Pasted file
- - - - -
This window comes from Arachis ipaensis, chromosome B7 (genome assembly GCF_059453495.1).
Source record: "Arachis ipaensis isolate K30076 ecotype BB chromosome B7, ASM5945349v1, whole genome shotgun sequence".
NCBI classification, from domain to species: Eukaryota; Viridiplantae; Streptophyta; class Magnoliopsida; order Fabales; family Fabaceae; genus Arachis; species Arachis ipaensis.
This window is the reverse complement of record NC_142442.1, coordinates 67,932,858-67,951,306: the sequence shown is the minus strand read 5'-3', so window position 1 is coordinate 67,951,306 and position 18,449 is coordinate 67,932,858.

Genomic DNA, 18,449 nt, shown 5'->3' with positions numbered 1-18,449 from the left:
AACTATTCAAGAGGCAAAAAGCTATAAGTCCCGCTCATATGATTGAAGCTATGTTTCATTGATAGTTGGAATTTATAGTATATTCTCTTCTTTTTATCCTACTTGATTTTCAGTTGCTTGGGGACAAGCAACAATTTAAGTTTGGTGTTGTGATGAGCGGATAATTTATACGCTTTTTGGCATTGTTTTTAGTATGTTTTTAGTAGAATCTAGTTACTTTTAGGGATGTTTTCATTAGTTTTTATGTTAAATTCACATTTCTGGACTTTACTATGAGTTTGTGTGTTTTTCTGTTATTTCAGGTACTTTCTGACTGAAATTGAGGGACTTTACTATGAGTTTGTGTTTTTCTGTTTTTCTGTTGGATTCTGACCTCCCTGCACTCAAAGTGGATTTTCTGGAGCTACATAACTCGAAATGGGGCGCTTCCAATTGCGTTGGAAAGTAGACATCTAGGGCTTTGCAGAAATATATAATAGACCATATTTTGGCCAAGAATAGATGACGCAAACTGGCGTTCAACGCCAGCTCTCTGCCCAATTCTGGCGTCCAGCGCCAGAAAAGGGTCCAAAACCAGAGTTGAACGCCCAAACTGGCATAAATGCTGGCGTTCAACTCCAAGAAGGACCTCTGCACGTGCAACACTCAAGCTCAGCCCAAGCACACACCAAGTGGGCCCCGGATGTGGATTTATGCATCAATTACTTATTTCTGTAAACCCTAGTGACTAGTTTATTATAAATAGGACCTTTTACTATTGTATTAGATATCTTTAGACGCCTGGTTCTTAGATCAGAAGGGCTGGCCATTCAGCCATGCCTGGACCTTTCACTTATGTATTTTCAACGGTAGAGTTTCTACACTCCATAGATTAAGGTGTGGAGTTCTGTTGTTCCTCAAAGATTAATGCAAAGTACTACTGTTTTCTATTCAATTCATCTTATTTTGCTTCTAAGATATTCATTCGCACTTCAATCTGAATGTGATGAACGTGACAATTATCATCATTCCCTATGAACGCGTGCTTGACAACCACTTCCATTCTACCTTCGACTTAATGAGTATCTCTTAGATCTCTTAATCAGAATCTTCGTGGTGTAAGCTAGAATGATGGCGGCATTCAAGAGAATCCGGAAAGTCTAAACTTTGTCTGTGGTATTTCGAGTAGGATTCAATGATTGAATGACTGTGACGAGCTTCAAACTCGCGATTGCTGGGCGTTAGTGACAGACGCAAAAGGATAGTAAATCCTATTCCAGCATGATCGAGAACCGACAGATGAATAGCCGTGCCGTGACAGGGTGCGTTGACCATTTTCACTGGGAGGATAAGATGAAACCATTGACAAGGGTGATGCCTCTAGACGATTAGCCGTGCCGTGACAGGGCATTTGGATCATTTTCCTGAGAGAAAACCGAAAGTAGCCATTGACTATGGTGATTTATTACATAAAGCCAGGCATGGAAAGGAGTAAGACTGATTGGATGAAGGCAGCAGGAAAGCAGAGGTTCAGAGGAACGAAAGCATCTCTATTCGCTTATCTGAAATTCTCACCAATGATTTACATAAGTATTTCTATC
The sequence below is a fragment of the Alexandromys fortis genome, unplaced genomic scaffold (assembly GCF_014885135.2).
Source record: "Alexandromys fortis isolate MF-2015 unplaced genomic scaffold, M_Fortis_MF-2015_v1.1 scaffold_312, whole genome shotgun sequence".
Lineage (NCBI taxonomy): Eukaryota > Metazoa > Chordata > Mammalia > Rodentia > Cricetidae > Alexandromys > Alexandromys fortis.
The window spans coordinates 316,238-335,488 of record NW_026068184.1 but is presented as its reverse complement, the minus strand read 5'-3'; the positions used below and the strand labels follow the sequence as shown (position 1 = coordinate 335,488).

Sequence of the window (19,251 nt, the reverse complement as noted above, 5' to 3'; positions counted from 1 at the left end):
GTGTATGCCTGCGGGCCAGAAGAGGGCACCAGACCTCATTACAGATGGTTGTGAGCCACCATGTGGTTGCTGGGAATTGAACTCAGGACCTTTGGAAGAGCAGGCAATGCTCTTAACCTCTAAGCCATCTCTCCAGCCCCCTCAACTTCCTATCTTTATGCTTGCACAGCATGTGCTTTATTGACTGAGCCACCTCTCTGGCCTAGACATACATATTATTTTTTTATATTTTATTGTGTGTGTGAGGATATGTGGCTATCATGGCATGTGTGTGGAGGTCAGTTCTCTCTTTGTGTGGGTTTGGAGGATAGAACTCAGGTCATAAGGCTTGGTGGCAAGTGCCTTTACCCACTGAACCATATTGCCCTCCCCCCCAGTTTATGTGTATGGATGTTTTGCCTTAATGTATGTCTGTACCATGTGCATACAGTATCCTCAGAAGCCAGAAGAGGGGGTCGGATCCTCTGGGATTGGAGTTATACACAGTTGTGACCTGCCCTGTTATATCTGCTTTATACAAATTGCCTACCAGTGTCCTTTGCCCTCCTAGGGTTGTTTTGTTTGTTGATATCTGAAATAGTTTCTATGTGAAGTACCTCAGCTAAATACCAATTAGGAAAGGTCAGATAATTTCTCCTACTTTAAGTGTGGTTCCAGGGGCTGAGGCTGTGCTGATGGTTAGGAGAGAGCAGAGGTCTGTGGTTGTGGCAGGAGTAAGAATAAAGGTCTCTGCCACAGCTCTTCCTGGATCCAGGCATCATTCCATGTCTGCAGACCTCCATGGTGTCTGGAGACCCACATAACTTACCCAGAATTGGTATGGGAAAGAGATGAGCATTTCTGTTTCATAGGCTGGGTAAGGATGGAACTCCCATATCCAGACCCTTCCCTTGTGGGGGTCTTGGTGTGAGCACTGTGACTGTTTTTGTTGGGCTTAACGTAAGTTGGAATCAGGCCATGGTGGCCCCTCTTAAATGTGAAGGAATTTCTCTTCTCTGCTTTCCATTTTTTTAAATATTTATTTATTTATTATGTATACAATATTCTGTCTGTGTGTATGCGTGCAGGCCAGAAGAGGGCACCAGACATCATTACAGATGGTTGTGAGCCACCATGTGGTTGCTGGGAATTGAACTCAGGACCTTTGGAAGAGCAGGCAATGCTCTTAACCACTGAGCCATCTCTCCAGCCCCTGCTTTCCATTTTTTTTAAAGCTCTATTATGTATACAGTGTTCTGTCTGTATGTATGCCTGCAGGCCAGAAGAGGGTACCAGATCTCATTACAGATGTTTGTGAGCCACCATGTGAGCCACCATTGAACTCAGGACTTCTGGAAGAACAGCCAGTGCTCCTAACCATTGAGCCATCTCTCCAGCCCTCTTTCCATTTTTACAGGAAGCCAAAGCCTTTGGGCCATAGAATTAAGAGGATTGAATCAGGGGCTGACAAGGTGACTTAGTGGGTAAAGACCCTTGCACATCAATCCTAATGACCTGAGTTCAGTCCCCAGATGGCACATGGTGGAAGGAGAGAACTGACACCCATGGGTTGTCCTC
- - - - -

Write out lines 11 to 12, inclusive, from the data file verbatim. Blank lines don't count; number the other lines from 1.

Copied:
Sequence of the window (19,251 nt, the reverse complement as noted above, 5' to 3'; positions counted from 1 at the left end):
GTGTATGCCTGCGGGCCAGAAGAGGGCACCAGACCTCATTACAGATGGTTGTGAGCCACCATGTGGTTGCTGGGAATTGAACTCAGGACCTTTGGAAGAGCAGGCAATGCTCTTAACCTCTAAGCCATCTCTCCAGCCCCCTCAACTTCCTATCTTTATGCTTGCACAGCATGTGCTTTATTGACTGAGCCACCTCTCTGGCCTAGACATACATATTATTTTTTTATATTTTATTGTGTGTGTGAGGATATGTGGCTATCATGGCATGTGTGTGGAGGTCAGTTCTCTCTTTGTGTGGGTTTGGAGGATAGAACTCAGGTCATAAGGCTTGGTGGCAAGTGCCTTTACCCACTGAACCATATTGCCCTCCCCCCCAGTTTATGTGTATGGATGTTTTGCCTTAATGTATGTCTGTACCATGTGCATACAGTATCCTCAGAAGCCAGAAGAGGGGGTCGGATCCTCTGGGATTGGAGTTATACACAGTTGTGACCTGCCCTGTTATATCTGCTTTATACAAATTGCCTACCAGTGTCCTTTGCCCTCCTAGGGTTGTTTTGTTTGTTGATATCTGAAATAGTTTCTATGTGAAGTACCTCAGCTAAATACCAATTAGGAAAGGTCAGATAATTTCTCCTACTTTAAGTGTGGTTCCAGGGGCTGAGGCTGTGCTGATGGTTAGGAGAGAGCAGAGGTCTGTGGTTGTGGCAGGAGTAAGAATAAAGGTCTCTGCCACAGCTCTTCCTGGATCCAGGCATCATTCCATGTCTGCAGACCTCCATGGTGTCTGGAGACCCACATAACTTACCCAGAATTGGTATGGGAAAGAGATGAGCATTTCTGTTTCATAGGCTGGGTAAGGATGGAACTCCCATATCCAGACCCTTCCCTTGTGGGGGTCTTGGTGTGAGCACTGTGACTGTTTTTGTTGGGCTTAACGTAAGTTGGAATCAGGCCATGGTGGCCCCTCTTAAATGTGAAGGAATTTCTCTTCTCTGCTTTCCATTTTTTTAAATATTTATTTATTTATTATGTATACAATATTCTGTCTGTGTGTATGCGTGCAGGCCAGAAGAGGGCACCAGACATCATTACAGATGGTTGTGAGCCACCATGTGGTTGCTGGGAATTGAACTCAGGACCTTTGGAAGAGCAGGCAATGCTCTTAACCACTGAGCCATCTCTCCAGCCCCTGCTTTCCATTTTTTTTAAAGCTCTATTATGTATACAGTGTTCTGTCTGTATGTATGCCTGCAGGCCAGAAGAGGGTACCAGATCTCATTACAGATGTTTGTGAGCCACCATGTGAGCCACCATTGAACTCAGGACTTCTGGAAGAACAGCCAGTGCTCCTAACCATTGAGCCATCTCTCCAGCCCTCTTTCCATTTTTACAGGAAGCCAAAGCCTTTGGGCCATAGAATTAAGAGGATTGAATCAGGGGCTGACAAGGTGACTTAGTGGGTAAAGACCCTTGCACATCAATCCTAATGACCTGAGTTCAGTCCCCAGATGGCACATGGTGGAAGGAGAGAACTGACACCCATGGGTTGTCCTC